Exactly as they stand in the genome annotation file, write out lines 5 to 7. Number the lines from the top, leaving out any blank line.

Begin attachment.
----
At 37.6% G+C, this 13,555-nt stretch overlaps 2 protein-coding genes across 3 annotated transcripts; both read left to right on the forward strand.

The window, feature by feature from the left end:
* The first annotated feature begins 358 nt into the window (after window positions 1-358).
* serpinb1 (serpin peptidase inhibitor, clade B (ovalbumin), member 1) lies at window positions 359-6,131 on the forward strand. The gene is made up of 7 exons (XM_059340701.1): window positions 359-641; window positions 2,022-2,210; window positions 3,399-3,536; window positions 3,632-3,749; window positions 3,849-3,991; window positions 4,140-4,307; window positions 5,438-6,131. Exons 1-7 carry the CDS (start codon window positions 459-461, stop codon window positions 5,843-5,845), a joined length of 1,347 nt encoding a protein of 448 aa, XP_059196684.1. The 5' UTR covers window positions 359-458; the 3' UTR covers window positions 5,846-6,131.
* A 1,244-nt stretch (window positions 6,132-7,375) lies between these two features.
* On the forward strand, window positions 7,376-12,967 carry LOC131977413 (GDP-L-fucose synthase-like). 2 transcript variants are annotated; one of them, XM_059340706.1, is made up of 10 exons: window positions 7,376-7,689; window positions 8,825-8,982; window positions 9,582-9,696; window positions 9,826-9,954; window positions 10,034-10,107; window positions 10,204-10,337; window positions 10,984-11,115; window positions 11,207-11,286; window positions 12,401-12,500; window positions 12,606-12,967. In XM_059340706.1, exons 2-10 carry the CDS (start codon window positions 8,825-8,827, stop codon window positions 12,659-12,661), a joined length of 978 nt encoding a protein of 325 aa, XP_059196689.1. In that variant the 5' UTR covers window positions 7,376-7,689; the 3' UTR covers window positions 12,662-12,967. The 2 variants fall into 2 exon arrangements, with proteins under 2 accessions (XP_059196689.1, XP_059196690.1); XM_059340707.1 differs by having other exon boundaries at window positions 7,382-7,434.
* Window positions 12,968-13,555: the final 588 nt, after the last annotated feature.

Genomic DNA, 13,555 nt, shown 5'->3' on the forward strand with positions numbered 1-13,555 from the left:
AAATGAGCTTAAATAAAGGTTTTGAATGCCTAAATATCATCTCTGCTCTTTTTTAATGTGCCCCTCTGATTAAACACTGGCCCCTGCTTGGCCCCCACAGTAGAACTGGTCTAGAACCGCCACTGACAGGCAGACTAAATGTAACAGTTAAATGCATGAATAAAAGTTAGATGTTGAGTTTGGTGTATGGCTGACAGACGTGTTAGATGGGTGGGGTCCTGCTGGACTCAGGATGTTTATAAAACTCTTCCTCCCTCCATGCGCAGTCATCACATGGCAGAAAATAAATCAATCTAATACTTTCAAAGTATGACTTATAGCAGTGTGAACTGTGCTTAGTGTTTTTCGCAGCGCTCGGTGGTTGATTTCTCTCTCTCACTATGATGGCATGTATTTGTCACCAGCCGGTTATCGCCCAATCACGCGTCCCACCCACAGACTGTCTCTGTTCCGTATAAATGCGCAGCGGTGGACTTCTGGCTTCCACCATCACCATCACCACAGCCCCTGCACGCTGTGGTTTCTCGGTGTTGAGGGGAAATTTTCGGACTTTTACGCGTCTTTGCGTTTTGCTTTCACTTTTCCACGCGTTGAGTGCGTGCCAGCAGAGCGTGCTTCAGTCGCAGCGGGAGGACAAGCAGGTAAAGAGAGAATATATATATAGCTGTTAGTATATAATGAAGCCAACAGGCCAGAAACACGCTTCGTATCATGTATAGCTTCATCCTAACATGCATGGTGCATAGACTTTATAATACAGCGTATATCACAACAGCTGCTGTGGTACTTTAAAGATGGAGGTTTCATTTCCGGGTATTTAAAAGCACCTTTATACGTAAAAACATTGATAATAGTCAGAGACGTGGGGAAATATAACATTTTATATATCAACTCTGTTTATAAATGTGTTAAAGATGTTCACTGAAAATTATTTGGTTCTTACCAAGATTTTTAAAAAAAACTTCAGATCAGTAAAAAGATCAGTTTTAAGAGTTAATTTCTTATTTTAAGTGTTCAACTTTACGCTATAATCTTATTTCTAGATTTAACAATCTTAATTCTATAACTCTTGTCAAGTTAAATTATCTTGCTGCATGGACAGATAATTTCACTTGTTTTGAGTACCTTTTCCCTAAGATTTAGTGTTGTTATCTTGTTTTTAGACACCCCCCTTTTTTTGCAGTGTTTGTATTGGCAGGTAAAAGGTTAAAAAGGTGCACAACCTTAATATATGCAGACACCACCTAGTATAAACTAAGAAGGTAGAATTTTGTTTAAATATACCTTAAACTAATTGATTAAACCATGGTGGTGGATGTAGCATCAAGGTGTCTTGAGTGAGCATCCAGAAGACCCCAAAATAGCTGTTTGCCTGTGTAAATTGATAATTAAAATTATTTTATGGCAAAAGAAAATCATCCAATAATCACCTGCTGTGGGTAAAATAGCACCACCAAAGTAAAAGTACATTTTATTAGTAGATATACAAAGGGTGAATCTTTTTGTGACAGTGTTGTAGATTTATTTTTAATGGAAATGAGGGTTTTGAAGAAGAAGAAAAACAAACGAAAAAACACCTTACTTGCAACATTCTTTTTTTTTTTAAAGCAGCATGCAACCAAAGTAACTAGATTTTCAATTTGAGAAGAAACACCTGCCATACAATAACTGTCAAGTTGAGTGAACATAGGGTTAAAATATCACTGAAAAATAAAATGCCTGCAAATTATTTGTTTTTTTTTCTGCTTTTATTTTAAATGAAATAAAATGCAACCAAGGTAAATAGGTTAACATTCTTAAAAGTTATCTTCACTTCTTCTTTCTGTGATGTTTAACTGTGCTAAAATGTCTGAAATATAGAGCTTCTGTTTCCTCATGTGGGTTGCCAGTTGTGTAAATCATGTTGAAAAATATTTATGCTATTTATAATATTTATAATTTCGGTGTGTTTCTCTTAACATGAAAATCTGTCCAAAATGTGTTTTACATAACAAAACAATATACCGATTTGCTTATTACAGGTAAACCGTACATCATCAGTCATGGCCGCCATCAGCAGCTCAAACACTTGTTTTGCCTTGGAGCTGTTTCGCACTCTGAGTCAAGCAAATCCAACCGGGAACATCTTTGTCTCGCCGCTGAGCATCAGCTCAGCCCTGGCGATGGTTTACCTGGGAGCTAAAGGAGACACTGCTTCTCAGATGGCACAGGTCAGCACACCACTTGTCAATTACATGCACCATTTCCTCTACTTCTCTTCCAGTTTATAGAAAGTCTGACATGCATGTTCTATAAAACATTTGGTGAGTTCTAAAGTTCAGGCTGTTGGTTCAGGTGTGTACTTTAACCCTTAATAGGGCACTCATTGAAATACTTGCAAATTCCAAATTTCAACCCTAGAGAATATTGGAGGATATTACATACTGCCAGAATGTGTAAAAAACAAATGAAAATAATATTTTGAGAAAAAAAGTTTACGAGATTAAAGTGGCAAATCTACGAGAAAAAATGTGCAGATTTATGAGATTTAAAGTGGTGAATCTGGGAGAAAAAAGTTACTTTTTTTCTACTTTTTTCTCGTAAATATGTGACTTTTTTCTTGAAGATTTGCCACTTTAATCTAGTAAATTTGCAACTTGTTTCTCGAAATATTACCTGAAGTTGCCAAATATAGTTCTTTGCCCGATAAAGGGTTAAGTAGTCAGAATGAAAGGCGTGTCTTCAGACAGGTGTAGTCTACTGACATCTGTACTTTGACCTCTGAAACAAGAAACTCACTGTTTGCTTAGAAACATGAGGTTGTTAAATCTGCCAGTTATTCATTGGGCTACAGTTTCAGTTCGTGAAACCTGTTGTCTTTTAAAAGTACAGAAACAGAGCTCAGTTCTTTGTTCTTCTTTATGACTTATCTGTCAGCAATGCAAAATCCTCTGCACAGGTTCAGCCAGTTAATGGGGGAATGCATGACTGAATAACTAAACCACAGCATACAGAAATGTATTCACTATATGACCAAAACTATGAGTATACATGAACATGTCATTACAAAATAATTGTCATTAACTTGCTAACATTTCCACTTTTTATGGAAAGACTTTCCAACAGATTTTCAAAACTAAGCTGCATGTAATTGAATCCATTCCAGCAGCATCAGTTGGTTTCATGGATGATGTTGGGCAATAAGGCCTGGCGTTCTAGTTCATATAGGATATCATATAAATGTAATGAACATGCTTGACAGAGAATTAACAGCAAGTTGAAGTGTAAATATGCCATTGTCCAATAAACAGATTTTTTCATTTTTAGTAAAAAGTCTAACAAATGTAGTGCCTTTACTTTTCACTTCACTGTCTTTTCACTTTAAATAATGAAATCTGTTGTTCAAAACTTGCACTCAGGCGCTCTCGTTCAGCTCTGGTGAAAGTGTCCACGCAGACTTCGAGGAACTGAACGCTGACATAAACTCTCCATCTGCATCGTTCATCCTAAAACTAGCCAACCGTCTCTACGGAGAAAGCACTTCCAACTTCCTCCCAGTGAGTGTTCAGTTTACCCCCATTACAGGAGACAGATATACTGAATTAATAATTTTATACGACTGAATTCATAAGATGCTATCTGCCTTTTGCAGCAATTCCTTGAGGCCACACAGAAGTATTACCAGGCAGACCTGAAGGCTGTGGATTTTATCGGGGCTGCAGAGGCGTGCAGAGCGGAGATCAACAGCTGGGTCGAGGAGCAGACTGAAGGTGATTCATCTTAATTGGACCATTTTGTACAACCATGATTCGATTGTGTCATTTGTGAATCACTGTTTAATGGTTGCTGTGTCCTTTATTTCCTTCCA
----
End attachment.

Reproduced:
* A 1,244-nt stretch (window positions 6,132-7,375) lies between these two features.
* On the forward strand, window positions 7,376-12,967 carry LOC131977413 (GDP-L-fucose synthase-like). 2 transcript variants are annotated; one of them, XM_059340706.1, is made up of 10 exons: window positions 7,376-7,689; window positions 8,825-8,982; window positions 9,582-9,696; window positions 9,826-9,954; window positions 10,034-10,107; window positions 10,204-10,337; window positions 10,984-11,115; window positions 11,207-11,286; window positions 12,401-12,500; window positions 12,606-12,967. In XM_059340706.1, exons 2-10 carry the CDS (start codon window positions 8,825-8,827, stop codon window positions 12,659-12,661), a joined length of 978 nt encoding a protein of 325 aa, XP_059196689.1. In that variant the 5' UTR covers window positions 7,376-7,689; the 3' UTR covers window positions 12,662-12,967. The 2 variants fall into 2 exon arrangements, with proteins under 2 accessions (XP_059196689.1, XP_059196690.1); XM_059340707.1 differs by having other exon boundaries at window positions 7,382-7,434.
* Window positions 12,968-13,555: the final 588 nt, after the last annotated feature.